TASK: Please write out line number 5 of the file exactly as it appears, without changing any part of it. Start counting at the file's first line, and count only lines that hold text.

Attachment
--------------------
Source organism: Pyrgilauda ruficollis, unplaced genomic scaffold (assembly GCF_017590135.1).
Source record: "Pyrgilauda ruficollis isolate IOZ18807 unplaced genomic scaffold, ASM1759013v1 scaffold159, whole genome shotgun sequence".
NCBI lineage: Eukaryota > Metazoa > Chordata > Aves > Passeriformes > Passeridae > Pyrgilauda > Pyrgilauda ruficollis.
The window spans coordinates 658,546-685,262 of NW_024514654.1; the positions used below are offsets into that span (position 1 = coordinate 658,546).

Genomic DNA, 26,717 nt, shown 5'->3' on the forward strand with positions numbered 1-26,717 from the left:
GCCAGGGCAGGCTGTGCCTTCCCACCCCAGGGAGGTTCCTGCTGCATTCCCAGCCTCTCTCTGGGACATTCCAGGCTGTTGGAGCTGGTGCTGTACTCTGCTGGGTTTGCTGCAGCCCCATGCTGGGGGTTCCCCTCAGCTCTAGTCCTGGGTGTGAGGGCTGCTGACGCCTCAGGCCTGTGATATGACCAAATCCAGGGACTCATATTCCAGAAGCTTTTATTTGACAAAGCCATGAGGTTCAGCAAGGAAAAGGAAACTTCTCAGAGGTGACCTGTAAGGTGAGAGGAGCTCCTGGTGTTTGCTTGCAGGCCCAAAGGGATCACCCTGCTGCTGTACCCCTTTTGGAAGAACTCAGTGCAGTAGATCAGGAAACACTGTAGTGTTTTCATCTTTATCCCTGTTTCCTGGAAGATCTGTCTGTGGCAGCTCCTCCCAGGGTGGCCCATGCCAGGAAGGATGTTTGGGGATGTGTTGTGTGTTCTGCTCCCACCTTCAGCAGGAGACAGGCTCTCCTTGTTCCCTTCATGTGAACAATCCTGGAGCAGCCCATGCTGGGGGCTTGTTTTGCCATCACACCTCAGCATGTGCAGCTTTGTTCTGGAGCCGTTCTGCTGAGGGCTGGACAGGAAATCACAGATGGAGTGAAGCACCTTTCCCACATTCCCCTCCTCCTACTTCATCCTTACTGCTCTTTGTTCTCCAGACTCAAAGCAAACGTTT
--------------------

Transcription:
Genomic DNA, 26,717 nt, shown 5'->3' on the forward strand with positions numbered 1-26,717 from the left: